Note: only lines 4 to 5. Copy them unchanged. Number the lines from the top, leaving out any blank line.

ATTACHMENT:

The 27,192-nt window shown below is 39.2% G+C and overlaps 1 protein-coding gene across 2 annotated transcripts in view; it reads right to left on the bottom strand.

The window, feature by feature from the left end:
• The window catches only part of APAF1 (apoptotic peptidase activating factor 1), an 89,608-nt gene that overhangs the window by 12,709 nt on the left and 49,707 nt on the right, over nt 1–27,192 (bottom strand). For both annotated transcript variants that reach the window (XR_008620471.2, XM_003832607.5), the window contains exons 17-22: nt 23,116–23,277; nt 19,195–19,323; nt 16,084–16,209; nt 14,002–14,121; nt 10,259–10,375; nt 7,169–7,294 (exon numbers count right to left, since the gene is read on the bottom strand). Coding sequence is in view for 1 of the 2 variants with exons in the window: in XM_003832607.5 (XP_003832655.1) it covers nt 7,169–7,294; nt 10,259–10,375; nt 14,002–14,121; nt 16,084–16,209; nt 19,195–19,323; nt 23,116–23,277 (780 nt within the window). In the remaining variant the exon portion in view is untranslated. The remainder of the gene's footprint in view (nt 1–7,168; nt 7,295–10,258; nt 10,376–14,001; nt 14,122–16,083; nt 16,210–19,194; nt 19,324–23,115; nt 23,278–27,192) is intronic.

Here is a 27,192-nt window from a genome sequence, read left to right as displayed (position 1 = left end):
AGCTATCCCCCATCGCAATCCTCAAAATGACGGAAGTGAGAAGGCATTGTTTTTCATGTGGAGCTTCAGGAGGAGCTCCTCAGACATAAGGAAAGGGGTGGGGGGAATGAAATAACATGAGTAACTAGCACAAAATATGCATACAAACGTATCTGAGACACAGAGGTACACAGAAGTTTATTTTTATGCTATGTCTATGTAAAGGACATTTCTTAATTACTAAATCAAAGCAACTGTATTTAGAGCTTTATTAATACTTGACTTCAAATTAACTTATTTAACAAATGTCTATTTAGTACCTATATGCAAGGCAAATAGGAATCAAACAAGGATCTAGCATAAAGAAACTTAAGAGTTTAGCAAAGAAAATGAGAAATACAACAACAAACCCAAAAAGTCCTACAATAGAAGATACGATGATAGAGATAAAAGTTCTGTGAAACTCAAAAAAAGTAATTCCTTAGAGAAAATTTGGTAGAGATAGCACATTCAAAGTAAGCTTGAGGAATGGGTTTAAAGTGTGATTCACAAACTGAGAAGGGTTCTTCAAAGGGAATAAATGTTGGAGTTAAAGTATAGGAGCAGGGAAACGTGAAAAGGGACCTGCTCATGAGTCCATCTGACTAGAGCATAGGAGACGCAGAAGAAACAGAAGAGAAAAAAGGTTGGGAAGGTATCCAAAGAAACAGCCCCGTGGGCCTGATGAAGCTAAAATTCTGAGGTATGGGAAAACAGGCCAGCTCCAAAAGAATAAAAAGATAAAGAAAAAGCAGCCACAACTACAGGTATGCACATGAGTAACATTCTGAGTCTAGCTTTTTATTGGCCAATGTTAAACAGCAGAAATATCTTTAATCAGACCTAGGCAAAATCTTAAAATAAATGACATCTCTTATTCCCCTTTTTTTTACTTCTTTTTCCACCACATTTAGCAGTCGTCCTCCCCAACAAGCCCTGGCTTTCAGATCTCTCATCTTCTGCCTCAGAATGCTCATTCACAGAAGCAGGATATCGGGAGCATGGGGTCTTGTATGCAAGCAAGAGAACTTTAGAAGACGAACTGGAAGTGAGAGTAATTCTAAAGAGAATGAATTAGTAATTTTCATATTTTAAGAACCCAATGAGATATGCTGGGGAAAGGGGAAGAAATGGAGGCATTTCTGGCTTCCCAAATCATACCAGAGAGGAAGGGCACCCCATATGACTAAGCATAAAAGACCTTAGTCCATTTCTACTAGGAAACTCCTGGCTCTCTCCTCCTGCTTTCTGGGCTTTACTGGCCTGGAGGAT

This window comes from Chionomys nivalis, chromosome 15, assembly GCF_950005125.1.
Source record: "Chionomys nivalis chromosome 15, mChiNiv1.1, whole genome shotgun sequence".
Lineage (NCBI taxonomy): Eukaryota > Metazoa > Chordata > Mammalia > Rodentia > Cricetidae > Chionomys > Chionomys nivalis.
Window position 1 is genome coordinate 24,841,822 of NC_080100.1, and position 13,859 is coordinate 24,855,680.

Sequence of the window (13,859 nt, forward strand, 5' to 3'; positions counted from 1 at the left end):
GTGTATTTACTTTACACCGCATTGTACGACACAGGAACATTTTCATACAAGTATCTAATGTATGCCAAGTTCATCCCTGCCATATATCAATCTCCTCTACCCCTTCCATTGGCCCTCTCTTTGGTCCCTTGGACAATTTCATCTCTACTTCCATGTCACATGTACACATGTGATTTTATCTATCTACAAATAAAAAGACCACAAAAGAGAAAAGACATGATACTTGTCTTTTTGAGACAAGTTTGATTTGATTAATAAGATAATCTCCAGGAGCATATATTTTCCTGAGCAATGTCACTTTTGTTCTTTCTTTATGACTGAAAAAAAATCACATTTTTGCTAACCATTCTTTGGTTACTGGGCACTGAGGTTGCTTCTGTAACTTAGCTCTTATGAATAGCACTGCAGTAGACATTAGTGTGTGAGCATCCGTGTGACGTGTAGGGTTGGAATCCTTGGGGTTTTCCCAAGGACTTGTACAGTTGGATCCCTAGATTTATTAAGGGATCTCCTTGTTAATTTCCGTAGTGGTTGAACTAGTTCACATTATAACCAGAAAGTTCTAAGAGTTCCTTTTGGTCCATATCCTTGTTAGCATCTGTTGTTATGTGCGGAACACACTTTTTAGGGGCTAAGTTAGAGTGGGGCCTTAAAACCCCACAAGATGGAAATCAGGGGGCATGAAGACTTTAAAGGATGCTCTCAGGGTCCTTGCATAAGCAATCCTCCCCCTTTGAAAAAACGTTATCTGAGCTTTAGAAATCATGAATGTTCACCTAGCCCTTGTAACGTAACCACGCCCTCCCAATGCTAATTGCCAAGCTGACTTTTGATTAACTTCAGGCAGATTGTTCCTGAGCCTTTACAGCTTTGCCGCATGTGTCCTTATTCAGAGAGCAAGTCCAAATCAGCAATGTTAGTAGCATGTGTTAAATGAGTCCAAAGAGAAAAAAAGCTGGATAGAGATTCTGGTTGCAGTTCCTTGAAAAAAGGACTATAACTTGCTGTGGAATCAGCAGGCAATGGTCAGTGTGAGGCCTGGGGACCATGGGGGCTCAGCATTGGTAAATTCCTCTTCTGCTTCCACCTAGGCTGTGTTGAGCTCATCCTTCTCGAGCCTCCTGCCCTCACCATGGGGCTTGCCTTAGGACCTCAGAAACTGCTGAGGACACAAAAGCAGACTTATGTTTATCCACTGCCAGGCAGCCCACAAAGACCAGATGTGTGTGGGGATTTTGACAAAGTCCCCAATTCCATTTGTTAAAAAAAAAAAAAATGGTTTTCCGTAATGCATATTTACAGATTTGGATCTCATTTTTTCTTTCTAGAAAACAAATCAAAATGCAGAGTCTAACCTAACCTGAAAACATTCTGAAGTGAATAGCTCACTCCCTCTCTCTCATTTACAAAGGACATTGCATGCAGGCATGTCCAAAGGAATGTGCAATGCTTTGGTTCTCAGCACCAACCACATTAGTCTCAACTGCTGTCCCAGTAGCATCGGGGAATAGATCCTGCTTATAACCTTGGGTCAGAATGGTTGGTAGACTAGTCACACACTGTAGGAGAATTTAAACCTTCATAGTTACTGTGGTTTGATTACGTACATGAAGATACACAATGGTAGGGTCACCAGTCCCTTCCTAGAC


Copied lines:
Here is a 27,192-nt window from a genome sequence, read left to right as displayed (position 1 = left end):
AGCTATCCCCCATCGCAATCCTCAAAATGACGGAAGTGAGAAGGCATTGTTTTTCATGTGGAGCTTCAGGAGGAGCTCCTCAGACATAAGGAAAGGGGTGGGGGGAATGAAATAACATGAGTAACTAGCACAAAATATGCATACAAACGTATCTGAGACACAGAGGTACACAGAAGTTTATTTTTATGCTATGTCTATGTAAAGGACATTTCTTAATTACTAAATCAAAGCAACTGTATTTAGAGCTTTATTAATACTTGACTTCAAATTAACTTATTTAACAAATGTCTATTTAGTACCTATATGCAAGGCAAATAGGAATCAAACAAGGATCTAGCATAAAGAAACTTAAGAGTTTAGCAAAGAAAATGAGAAATACAACAACAAACCCAAAAAGTCCTACAATAGAAGATACGATGATAGAGATAAAAGTTCTGTGAAACTCAAAAAAAGTAATTCCTTAGAGAAAATTTGGTAGAGATAGCACATTCAAAGTAAGCTTGAGGAATGGGTTTAAAGTGTGATTCACAAACTGAGAAGGGTTCTTCAAAGGGAATAAATGTTGGAGTTAAAGTATAGGAGCAGGGAAACGTGAAAAGGGACCTGCTCATGAGTCCATCTGACTAGAGCATAGGAGACGCAGAAGAAACAGAAGAGAAAAAAGGTTGGGAAGGTATCCAAAGAAACAGCCCCGTGGGCCTGATGAAGCTAAAATTCTGAGGTATGGGAAAACAGGCCAGCTCCAAAAGAATAAAAAGATAAAGAAAAAGCAGCCACAACTACAGGTATGCACATGAGTAACATTCTGAGTCTAGCTTTTTATTGGCCAATGTTAAACAGCAGAAATATCTTTAATCAGACCTAGGCAAAATCTTAAAATAAATGACATCTCTTATTCCCCTTTTTTTTACTTCTTTTTCCACCACATTTAGCAGTCGTCCTCCCCAACAAGCCCTGGCTTTCAGATCTCTCATCTTCTGCCTCAGAATGCTCATTCACAGAAGCAGGATATCGGGAGCATGGGGTCTTGTATGCAAGCAAGAGAACTTTAGAAGACGAACTGGAAGTGAGAGTAATTCTAAAGAGAATGAATTAGTAATTTTCATATTTTAAGAACCCAATGAGATATGCTGGGGAAAGGGGAAGAAATGGAGGCATTTCTGGCTTCCCAAATCATACCAGAGAGGAAGGGCACCCCATATGACTAAGCATAAAAGACCTTAGTCCATTTCTACTAGGAAACTCCTGGCTCTCTCCTCCTGCTTTCTGGGCTTTACTGGCCTGGAGGAT